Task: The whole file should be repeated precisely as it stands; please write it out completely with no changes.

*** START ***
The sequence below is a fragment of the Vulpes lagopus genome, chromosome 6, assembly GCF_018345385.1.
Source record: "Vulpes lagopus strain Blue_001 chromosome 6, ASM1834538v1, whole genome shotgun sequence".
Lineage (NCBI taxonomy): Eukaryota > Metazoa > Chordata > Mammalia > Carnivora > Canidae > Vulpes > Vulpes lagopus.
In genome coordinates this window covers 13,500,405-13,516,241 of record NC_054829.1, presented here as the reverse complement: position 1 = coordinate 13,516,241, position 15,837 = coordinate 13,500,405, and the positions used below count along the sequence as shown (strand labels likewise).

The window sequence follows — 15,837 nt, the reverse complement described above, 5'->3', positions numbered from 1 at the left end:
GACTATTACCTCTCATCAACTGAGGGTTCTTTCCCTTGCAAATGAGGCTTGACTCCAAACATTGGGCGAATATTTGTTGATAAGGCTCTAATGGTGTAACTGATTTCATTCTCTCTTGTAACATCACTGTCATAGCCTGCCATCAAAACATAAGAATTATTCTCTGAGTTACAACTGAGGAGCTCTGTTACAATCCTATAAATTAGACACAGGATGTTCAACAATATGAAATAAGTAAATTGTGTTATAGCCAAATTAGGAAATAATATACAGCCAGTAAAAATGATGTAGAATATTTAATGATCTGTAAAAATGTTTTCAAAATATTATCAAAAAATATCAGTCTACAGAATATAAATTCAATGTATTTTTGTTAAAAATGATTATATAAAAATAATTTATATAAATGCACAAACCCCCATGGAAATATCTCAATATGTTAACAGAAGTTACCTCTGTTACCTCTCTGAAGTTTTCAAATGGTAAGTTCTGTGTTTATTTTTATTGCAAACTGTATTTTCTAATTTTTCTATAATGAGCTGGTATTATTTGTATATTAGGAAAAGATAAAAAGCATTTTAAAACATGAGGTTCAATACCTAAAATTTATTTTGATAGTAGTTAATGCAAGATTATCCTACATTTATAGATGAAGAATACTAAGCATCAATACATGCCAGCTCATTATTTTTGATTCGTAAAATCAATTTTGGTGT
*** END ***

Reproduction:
The sequence below is a fragment of the Vulpes lagopus genome, chromosome 6, assembly GCF_018345385.1.
Source record: "Vulpes lagopus strain Blue_001 chromosome 6, ASM1834538v1, whole genome shotgun sequence".
Lineage (NCBI taxonomy): Eukaryota > Metazoa > Chordata > Mammalia > Carnivora > Canidae > Vulpes > Vulpes lagopus.
In genome coordinates this window covers 13,500,405-13,516,241 of record NC_054829.1, presented here as the reverse complement: position 1 = coordinate 13,516,241, position 15,837 = coordinate 13,500,405, and the positions used below count along the sequence as shown (strand labels likewise).

The window sequence follows — 15,837 nt, the reverse complement described above, 5'->3', positions numbered from 1 at the left end:
GACTATTACCTCTCATCAACTGAGGGTTCTTTCCCTTGCAAATGAGGCTTGACTCCAAACATTGGGCGAATATTTGTTGATAAGGCTCTAATGGTGTAACTGATTTCATTCTCTCTTGTAACATCACTGTCATAGCCTGCCATCAAAACATAAGAATTATTCTCTGAGTTACAACTGAGGAGCTCTGTTACAATCCTATAAATTAGACACAGGATGTTCAACAATATGAAATAAGTAAATTGTGTTATAGCCAAATTAGGAAATAATATACAGCCAGTAAAAATGATGTAGAATATTTAATGATCTGTAAAAATGTTTTCAAAATATTATCAAAAAATATCAGTCTACAGAATATAAATTCAATGTATTTTTGTTAAAAATGATTATATAAAAATAATTTATATAAATGCACAAACCCCCATGGAAATATCTCAATATGTTAACAGAAGTTACCTCTGTTACCTCTCTGAAGTTTTCAAATGGTAAGTTCTGTGTTTATTTTTATTGCAAACTGTATTTTCTAATTTTTCTATAATGAGCTGGTATTATTTGTATATTAGGAAAAGATAAAAAGCATTTTAAAACATGAGGTTCAATACCTAAAATTTATTTTGATAGTAGTTAATGCAAGATTATCCTACATTTATAGATGAAGAATACTAAGCATCAATACATGCCAGCTCATTATTTTTGATTCGTAAAATCAATTTTGGTGT